Travelling a Long Distance by Plane? Drink this Juice to Stay Healthy
While air travel is highly beneficial in getting you from place to place as quickly as possible, it comes with certain pitfalls.
One well-known detriment is the risk you run of catching a cold, flu or other bug, as you are packed into a small, pressurized cabin with many other people and minimal ventilation. If one passenger is sick, the chances are high that the illness will be transmitted throughout the plane.
There is much you can do to protect yourself, however. Being mindful of what you touch on the plane (ie. other people’s seats, lavatory door handles, etc.) and keeping a travel-size bottle of antiseptic witch hazel on hand are both smart choices.
Another wise choice you can make, especially on longer flights where you will have prolonged exposure to all the pathogens circulating in the cabin, is to choose the right beverage. When the beverage cart comes around, instead of going for a sugar-laden soda, the best choice you can make is the tomato juice.
For starters, tomato juice is high in vitamin C, which is known to help boost the immune system, giving you optimal protection against invading bacteria or viruses. Tomatoes also have a diverse and extensive vitamin, mineral and antioxidant profile.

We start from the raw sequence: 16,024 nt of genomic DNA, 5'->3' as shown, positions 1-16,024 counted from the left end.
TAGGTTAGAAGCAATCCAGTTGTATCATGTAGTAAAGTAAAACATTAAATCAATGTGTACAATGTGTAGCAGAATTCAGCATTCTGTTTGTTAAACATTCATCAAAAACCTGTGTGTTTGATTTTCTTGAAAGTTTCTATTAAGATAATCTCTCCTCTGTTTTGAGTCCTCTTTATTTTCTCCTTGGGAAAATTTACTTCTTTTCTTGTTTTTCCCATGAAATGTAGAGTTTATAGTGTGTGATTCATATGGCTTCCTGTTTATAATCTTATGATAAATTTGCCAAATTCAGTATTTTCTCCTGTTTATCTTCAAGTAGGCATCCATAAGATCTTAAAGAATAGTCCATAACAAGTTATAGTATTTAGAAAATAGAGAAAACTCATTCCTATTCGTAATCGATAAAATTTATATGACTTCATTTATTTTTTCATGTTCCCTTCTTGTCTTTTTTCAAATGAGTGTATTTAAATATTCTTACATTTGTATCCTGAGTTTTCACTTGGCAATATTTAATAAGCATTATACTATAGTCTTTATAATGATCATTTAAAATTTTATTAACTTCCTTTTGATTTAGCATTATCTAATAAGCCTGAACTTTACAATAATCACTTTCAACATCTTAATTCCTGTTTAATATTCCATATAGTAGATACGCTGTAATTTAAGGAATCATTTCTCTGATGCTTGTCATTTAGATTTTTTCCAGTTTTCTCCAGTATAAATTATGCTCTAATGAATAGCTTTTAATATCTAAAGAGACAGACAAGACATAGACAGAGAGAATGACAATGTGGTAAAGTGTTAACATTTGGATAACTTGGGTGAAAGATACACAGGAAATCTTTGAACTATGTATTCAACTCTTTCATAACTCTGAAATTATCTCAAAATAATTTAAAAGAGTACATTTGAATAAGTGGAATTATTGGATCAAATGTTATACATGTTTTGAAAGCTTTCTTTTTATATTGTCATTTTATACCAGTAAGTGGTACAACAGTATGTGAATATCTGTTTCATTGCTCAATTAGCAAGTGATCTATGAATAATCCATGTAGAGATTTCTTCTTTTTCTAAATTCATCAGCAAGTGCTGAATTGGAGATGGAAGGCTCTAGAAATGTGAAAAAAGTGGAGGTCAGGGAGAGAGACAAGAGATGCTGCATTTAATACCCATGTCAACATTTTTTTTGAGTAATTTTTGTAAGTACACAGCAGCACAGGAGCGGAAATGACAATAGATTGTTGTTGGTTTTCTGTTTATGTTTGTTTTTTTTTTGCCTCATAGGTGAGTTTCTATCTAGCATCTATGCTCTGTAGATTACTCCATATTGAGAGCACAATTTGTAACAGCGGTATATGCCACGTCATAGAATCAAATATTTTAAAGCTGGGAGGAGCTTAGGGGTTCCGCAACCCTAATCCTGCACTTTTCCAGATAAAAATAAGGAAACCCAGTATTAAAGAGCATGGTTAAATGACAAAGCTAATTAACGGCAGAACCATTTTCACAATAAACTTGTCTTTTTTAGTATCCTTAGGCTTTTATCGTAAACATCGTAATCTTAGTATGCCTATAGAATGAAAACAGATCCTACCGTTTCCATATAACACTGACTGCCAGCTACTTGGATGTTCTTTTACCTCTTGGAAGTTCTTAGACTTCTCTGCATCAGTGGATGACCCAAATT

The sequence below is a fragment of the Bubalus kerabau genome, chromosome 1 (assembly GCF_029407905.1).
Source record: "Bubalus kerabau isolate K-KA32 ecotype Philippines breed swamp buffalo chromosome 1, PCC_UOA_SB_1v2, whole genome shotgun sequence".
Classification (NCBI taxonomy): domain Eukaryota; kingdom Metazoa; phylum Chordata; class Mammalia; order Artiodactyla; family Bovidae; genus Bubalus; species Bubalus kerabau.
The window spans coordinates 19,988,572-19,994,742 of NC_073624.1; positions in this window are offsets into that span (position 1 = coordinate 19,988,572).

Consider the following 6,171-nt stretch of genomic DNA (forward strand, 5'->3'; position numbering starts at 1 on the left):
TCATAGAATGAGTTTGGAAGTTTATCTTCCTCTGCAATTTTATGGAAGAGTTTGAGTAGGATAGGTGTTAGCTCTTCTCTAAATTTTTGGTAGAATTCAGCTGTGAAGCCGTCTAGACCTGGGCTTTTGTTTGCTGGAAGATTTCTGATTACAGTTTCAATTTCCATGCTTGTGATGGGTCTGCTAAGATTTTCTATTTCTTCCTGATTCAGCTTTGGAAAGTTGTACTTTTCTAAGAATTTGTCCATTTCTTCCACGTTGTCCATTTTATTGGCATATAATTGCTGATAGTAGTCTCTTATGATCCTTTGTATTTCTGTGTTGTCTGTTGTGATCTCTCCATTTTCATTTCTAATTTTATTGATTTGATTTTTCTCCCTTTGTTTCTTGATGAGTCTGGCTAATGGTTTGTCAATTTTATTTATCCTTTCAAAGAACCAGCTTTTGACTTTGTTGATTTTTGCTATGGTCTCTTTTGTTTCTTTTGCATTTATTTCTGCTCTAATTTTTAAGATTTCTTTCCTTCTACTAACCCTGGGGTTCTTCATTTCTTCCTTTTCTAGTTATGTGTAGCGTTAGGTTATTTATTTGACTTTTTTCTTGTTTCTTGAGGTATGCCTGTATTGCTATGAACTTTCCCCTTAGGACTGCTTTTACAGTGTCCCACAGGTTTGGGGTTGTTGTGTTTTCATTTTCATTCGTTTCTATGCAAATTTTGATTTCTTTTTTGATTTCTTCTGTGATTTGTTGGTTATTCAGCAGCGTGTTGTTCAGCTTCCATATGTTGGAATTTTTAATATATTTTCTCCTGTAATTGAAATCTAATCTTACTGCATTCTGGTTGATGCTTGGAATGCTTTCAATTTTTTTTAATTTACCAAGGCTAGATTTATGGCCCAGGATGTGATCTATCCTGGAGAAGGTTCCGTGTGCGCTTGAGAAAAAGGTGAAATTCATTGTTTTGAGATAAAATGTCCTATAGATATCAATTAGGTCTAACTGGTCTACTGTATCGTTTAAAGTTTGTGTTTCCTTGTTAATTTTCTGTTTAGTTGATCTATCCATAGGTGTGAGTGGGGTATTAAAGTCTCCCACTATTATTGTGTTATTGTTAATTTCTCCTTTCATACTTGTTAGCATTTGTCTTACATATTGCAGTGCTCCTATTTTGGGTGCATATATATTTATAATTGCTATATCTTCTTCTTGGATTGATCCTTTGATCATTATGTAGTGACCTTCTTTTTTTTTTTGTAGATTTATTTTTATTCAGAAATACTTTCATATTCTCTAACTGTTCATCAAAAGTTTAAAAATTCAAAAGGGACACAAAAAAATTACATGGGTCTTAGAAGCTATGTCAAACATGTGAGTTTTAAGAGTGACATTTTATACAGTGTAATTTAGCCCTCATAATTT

They are rich in beta-carotene, a powerful anti-inflammatory antioxidant, as well as lycopene, an antioxidant known to help lower oxidative stress and prevent free radical damage.
All of these antioxidants in combination can give you the nutritional boost you need to stay as healthy as possible, even in the face of airplane germs. On top of that, tomatoes have a high water content, making this beverage a hydrating, nourishing option.
A recent study published in the journal Flavour found that people tend to choose tomato juice more often on an airplane than on the ground – for reasons beyond its nutritional benefits.
The researchers state that loud noises may enhance our taste receptors by up to 30 percent. The increased altitude and the pressurization of the cabin may also contribute.
According to study author Charles Spence, “a key feature of tomatoes is that they are rich in umami … perhaps all those travelers who order a bloody Mary after the seatbelt sign has been turned off have figured out intuitively what scientists are only now slowly coming to recognize empirically.” Umami is a satisfying, savory flavor that many other foods lack.
So, next time you’re in flight, ask for the tomato juice – your health, and your palate, may just thank you.
-The Alternative Daily
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